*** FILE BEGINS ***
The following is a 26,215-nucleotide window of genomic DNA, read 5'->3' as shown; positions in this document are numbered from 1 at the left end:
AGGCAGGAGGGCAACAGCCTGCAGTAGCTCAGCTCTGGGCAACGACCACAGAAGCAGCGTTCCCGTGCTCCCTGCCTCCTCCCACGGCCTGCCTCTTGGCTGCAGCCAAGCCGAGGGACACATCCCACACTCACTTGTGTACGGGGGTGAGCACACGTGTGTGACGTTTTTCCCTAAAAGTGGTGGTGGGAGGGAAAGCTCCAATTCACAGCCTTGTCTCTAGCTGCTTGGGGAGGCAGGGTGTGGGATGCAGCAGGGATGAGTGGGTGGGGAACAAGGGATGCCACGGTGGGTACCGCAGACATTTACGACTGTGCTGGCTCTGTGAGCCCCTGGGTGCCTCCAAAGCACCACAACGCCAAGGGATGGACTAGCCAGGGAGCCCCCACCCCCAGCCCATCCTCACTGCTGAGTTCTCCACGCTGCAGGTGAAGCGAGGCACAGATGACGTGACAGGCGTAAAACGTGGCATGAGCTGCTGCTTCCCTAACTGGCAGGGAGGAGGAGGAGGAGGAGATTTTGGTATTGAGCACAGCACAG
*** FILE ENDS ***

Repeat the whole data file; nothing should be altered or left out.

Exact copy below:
The following is a 26,215-nucleotide window of genomic DNA, read 5'->3' as shown; positions in this document are numbered from 1 at the left end:
AGGCAGGAGGGCAACAGCCTGCAGTAGCTCAGCTCTGGGCAACGACCACAGAAGCAGCGTTCCCGTGCTCCCTGCCTCCTCCCACGGCCTGCCTCTTGGCTGCAGCCAAGCCGAGGGACACATCCCACACTCACTTGTGTACGGGGGTGAGCACACGTGTGTGACGTTTTTCCCTAAAAGTGGTGGTGGGAGGGAAAGCTCCAATTCACAGCCTTGTCTCTAGCTGCTTGGGGAGGCAGGGTGTGGGATGCAGCAGGGATGAGTGGGTGGGGAACAAGGGATGCCACGGTGGGTACCGCAGACATTTACGACTGTGCTGGCTCTGTGAGCCCCTGGGTGCCTCCAAAGCACCACAACGCCAAGGGATGGACTAGCCAGGGAGCCCCCACCCCCAGCCCATCCTCACTGCTGAGTTCTCCACGCTGCAGGTGAAGCGAGGCACAGATGACGTGACAGGCGTAAAACGTGGCATGAGCTGCTGCTTCCCTAACTGGCAGGGAGGAGGAGGAGGAGGAGATTTTGGTATTGAGCACAGCACAG